PARK Shobdon lies at the centre of a landscape park which slopes downhill from north to south. Belts and plantations around its edge, especially to the east, screen the interior where public roads run around the perimeter. South of and below the house and gardens, around Rookery and Swan Pools, an arboretum has been planted since the mid 1960s and the ornamental aspects of the landscape around the pools much enhanced. North of Shobdon churchyard, and east of the walk to The Arches, is Shobdon cricket pitch; a new pavilion was built in 1996 in the south-east corner. An extensive caravan park, Pearl Lake Leisure Park, occupies the south-western corner of the park, on the east shore of New Decoy Pool. Otherwise the park is largely farmland (late C20).
North-west of Shobdon church, and on the west side of the walk to The Arches, is a large, rectangular, pool, c 100m north/south by c 50m east/west. A further three large pools lie south-west of the house complex. Some 100m south of the kitchen gardens, and running parallel with it, is Canal Pool, comprising a 250m long and 75m wide canal with a broadened pond c 120m in diameter at its west end. In the south-western part of the park is the 350m long New Decoy Pool, which connects with Park Pool to the north-east.
Some 350m north of Shobdon Court, at the end of an uphill grass walk (continuing the line of the main approach to Shobdon from the south), lined with some mature oaks and late C20 replacements, is The Arches (listed grade II; also scheduled ancient monument). This, an eyecatcher or seat, was contrived in 1751-2 from the Romanesque chancel arch and other architectural elements removed from Shobdon church during its rebuilding. The re-erected chancel arch has a triangular pediment above with crocketed pinnacles to either side; smaller arches, also with triangular pediments, flank the central one at an angle.
About 400m east of the house, on a natural hillock, is a later C18 garden temple (listed grade II*, in poor condition in 1997). It comprises a stone facade with four Ionic columns approached by three stone steps supporting a full entablature and pediment with much rich carving. Seven sweet chestnuts, probably contemporary with the temple, stand as an incomplete ring around the bottom of the hillock.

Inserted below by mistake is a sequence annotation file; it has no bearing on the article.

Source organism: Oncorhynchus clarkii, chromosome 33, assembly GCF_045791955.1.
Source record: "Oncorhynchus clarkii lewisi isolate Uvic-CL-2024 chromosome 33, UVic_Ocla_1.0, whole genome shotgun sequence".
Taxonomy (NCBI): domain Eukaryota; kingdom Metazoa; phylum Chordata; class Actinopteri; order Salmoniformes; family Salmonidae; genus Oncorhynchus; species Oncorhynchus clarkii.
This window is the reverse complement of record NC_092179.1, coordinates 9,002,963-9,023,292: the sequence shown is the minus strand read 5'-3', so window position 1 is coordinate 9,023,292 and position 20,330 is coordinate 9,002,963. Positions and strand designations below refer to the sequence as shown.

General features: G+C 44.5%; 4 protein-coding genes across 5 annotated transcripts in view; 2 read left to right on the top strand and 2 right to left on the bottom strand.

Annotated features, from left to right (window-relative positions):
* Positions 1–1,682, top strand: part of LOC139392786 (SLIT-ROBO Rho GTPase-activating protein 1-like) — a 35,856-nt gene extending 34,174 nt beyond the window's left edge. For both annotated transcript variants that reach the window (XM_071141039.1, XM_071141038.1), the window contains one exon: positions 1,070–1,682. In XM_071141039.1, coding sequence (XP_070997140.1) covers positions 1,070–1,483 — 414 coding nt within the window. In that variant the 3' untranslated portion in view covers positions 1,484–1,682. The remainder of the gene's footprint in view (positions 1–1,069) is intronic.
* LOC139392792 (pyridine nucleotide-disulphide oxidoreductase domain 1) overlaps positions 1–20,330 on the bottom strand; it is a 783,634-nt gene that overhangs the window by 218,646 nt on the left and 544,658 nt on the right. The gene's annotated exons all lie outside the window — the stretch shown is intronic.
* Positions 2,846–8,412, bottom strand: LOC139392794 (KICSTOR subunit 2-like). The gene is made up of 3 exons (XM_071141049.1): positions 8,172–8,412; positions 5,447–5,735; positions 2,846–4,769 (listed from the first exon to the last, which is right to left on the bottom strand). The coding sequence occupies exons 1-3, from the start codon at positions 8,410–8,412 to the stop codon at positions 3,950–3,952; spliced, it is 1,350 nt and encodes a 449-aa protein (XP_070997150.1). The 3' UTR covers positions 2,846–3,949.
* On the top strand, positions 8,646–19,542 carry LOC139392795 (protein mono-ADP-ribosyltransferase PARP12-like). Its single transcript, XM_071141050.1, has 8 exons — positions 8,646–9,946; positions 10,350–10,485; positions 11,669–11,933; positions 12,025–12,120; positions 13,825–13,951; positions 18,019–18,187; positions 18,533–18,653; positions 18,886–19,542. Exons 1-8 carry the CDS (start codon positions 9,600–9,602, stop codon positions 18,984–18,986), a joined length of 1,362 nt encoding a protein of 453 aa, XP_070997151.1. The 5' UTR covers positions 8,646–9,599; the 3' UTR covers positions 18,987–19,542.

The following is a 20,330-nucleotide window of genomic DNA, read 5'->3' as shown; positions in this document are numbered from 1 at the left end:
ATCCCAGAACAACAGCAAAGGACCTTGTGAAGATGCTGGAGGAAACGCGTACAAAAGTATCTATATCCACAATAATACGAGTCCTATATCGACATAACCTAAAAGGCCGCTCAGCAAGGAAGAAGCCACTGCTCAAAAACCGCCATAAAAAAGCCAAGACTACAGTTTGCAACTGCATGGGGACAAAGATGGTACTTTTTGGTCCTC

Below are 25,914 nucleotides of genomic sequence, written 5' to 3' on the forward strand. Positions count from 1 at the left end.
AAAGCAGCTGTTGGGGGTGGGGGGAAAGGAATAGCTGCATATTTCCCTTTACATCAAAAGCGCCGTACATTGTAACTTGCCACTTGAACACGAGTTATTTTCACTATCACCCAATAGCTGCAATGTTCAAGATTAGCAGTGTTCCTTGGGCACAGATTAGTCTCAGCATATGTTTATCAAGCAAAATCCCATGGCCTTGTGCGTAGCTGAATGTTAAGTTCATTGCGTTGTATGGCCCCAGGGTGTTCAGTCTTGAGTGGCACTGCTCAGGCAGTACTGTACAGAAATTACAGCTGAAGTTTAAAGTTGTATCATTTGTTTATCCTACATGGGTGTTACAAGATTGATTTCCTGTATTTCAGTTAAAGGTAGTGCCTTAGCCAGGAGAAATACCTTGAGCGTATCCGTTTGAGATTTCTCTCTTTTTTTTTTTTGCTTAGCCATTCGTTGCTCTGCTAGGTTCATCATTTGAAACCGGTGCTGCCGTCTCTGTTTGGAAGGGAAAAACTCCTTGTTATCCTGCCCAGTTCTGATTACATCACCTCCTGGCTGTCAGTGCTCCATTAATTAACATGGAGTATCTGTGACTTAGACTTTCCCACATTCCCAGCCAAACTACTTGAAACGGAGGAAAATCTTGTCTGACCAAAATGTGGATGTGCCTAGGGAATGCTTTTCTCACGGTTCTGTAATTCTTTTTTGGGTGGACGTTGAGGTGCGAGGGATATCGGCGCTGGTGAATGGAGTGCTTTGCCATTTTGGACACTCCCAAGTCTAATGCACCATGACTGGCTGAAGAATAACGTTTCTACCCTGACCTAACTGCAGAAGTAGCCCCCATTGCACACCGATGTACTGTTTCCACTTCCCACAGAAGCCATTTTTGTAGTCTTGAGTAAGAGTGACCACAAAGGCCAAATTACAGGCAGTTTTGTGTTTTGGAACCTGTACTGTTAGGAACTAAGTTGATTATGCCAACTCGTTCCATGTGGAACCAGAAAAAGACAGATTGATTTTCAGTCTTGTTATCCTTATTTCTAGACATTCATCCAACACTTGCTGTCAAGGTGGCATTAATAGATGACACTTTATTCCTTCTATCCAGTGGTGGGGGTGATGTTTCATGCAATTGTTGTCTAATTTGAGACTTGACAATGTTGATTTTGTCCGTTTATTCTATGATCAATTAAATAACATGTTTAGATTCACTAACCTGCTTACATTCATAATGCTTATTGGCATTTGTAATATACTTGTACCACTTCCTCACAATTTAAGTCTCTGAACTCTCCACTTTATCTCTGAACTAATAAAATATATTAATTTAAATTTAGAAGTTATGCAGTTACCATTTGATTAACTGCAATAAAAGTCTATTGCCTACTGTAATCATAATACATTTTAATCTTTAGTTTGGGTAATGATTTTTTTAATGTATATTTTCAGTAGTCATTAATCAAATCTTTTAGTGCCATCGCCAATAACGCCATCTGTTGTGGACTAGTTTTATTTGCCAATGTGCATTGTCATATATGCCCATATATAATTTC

Canal Pool, and perhaps the pool north-west of the church, presumably formed a part of the formal landscape at Shobdon depicted c 1700. As noted above, it is possible that Mr Greening's work at Shobdon in the early 1720s extended outside the formal gardens to the landscape beyond. In the 1740s correspondence shows that the woodland on the Shobdon estate was managed for its amenity value as well as for its commercial value. The steward was instructed that following the cropping of beeches 'over against the Wilderness' elms were to be planted 'not in clumps ... (but) irregularly, like the Wilderness' (cited in Daniels & Watkins 1994). Conifers were purchased in London and Shrewsbury. In 1741 a 'Great Walk' was created in the woods; also mentioned is 'the great garden in the woods', planted with roots of liley of the valley, white aconites, honeysuckle and roses' (ibid). The main woodland then lay within the deer park, which when mapped in 1774 occupied the whole area north of the east drive and west of the kitchen garden and Canal Pool. In 1747 an ornamental pool below the house (Swan Pool) was stocked with perch and tench. The Arches were set up within the deer park by March 1752; soon after Richard Bateman wrote to his steward enquiring about how 'the ruins of the Abbey' appeared, suggesting The Arches were an allusion to Shobdon's past and specifically to the brief period in the earlier C12 when it was the site of England's first Victorine priory. This may also have been the period when the landscape park began to be developed, following the campaign of works on the house in the 1740s. Several features, however, date from later in the C18. The temple east of the house, whose location mirrors that of The Arches as an eyecatcher, is not shown on the map of 1774 although a date very soon after that seems likely on architectural grounds. Also post-dating 1774 are New Decoy Pool and Park Pool in the south-west of the park.